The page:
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Why Port Moody wants to be looped in on pier demolition in Burnaby

Trans Mountain will begin decommissioning an old loading facility at its Westridge Terminal in 2025 or 2026.
A rendering of the new loading piers at Westridge Terminal in Burnaby.

Port Moody wants to be kept apprised of any plans by Trans Mountain to decommission an old pier at its newly-expanded Westridge Marine Terminal in Burnaby.

In a draft letter to the pipeline company, city manager Anna Mathewson said Port Moody wants to be looped in on the environmental protection plan it is preparing to support the decommissioning project, which is about 2.3 kms west of the city.

“Any spills or discharge in the vicinity of the Westridge Terminal could have significant effects on the environment including the salmon populations, as well as the populations of shorebirds and waterfowl, species and risk and marine mammals traversing and foraging in the area,” Mathewson said, adding the company should also make sure the project doesn’t impact recreational activities in Port Moody waters either.

Mathewson also urged Trans Mountain to engage with local stewardship groups and other Port Moody stakeholders.

“There has been significant investment by the city and community in environmental protection and enhancement, including two hatcheries with Port Moody at Noons Creek and Mossom Creek.”

Trans Mountain recently completed construction of its new pipeline connecting the Westridge terminal to Alberta. The multi-billion project, that includes a massive new dock complex that can accommodate three tankers, doubles the amount of heavy bunker oil that can be transported for further processing.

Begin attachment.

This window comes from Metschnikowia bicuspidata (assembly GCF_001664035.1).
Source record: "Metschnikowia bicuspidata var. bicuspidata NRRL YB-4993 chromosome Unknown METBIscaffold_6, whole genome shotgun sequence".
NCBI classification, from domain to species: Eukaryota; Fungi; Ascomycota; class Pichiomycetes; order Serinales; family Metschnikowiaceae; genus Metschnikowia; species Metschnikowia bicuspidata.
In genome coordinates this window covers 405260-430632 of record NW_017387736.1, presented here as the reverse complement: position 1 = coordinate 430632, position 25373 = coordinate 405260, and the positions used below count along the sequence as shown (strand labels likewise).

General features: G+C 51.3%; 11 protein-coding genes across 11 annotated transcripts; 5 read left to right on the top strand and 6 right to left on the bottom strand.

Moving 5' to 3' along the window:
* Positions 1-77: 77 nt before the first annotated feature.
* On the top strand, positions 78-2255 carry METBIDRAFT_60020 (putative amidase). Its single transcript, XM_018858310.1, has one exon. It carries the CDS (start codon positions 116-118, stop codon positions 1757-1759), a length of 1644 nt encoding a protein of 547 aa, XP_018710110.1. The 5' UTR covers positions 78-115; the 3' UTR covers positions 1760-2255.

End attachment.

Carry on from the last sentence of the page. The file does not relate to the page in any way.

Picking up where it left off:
According to Trans Mountain’s proposal, all the old pier’s above-ground and on-deck mechanical equipment, piping systems and electrical components will be removed from the shoreline while piping systems will be isolated, drained, cleaned and disconnected.

The pier itself will also be removed and disposed-of offsite, along with the piles. However, the company cautions, the age of the piles might some could break off as they’re being extricated. If that happens, it said, the piles will be cut to the mudline and covered with rock.

Following the removal of the pier and other infrastructure, the foreshore will be reclaimed and restored.

The company said the work would likely begin in 2025 or 2026, once all approvals and permits have been secured.